Request for clarification on the Scientific Opinion on the public health risks related to the maintenance of the cold chain during storage and transport of meat (Part 1 and Part 2)

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Article
European Food Safety Authority
Acknowledgements

EFSA wishes to thank the members of the Working Group on the Request for clarification on the Scientific Opinion on the public health risks related to the maintenance of the cold chain during storage and transport of meat: Declan Bolton, Laurent Guillier and Kostas Koutsoumanis, and EFSA staff member: Michaela Hempen for the support provided to this scientific output.

EFSA Journal
EFSA Journal 2015;13(11):4291 [6 pp.].
doi
10.2903/j.efsa.2015.4291
Type
Scientific Report of EFSA
On request from
European Commission
Question Number
EFSA-Q-2015-00162
Approved
28 October 2015
Published
11 November 2015
Affiliation
European Food Safety Authority (EFSA), Parma, Italy
Note
Abstract

Following the adoption by EFSA's BIOHAZ Panel of the Scientific Opinion on the public health risks related to the maintenance of the cold chain during storage and transport of meat, Part 1 and Part 2, the European Commission requested clarification before considering EU provisions based on the EFSA recommendations. EFSA was asked to clarify that additional research data provided by KU Leuven and TNO on the removal of body heat from carcasses, do not require an update of recommendations made in the EFSA opinion Part 1. EFSA confirmed that, although the focus of the KU-Leuven study is different to the EFSA opinion and was conducted using a different model, different conditions, different chilling profiles and a target pathogen, the results do not contradict any of the conclusions or recommendations of the EFSA opinion. EFSA was asked to confirm that the additional requirement (maximum core temperature before transport) would be a good additional parameter to better control and maintain surface temperature during storage and transport. There are many factors that influence the relationship between core and surface temperature in relation to the capacity of a chilling process. Chilling the core of a carcass to a specified temperature is a relevant management option to achieve that sufficient heat is removed. The specified temperature has to be determined in relation to the conditions of the chilling process. For beef under a set of conditions, 15°C was indicated to remove 70% or carcass heat which was sufficient in relation to conditions of transport in that example. EFSA clarified that the expected outcome would be the same for raw materials used for minced meat as for meat preparations and that the conclusions and recommendations of the EFSA opinion (Part 2) apply equally to all animal species and there is no need for differentiation.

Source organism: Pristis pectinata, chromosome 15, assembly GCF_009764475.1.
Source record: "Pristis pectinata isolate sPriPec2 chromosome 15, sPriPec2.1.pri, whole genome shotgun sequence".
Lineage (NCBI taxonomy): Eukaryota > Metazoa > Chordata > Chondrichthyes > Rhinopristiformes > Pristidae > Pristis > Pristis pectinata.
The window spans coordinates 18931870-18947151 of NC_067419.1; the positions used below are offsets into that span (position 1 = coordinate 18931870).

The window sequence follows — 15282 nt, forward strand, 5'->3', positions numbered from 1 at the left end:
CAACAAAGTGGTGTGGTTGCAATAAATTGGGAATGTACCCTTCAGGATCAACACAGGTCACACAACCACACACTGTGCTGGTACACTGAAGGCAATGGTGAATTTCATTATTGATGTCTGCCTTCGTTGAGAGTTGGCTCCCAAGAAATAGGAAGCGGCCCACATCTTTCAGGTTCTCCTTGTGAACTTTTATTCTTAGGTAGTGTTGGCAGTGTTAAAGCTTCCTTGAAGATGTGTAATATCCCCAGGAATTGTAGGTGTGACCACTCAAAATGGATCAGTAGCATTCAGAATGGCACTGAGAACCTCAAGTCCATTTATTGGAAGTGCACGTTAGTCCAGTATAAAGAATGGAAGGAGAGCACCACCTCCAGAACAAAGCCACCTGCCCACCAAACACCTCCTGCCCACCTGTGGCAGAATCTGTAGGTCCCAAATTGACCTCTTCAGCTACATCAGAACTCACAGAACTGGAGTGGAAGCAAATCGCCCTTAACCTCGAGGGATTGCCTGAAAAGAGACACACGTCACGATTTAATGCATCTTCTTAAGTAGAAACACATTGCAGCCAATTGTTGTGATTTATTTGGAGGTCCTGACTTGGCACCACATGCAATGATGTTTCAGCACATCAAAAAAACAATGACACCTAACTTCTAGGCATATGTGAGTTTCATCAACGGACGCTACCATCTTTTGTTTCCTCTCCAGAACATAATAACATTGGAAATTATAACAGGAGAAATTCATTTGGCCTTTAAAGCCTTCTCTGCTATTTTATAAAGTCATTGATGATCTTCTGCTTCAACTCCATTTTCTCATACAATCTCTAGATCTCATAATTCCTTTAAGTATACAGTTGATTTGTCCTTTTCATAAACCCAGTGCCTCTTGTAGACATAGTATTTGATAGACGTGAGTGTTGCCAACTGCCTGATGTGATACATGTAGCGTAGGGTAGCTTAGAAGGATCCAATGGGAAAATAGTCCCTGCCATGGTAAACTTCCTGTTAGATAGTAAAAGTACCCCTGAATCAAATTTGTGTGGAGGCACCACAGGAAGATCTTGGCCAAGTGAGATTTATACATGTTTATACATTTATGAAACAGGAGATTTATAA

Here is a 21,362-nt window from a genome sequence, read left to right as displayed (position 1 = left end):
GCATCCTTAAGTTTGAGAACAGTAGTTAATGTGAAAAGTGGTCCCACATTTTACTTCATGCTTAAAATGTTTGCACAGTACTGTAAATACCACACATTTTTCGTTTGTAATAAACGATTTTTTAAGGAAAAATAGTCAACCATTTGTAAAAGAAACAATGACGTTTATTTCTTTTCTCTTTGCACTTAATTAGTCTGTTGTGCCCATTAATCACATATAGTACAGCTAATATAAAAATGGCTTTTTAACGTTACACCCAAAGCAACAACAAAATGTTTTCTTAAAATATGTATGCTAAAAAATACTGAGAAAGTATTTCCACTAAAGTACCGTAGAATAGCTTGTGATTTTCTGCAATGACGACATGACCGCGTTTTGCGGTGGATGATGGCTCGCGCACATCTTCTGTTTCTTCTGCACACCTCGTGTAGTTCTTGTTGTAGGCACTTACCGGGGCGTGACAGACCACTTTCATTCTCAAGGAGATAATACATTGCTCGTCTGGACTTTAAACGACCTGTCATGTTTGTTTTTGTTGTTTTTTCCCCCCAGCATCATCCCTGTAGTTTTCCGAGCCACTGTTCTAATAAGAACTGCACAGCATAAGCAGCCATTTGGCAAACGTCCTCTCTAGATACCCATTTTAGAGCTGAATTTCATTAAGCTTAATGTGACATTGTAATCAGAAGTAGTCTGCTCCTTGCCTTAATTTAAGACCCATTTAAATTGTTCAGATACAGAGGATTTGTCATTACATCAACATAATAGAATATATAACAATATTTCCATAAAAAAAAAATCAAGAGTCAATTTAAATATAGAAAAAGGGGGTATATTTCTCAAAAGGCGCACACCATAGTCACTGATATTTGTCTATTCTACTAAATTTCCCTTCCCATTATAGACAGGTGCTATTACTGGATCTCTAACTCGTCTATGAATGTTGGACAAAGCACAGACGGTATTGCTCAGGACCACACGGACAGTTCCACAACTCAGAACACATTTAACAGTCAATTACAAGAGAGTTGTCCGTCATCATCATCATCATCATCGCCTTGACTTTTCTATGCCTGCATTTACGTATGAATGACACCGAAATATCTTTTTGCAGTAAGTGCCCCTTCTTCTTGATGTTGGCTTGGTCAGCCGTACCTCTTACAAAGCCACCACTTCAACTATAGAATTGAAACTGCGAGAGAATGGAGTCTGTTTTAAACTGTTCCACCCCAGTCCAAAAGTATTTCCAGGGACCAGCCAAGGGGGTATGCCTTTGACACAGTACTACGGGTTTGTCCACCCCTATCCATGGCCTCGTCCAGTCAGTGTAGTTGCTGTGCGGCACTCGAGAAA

Keywords
carcass chilling, clarification, time-temperature integration, transport
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Number of Pages
6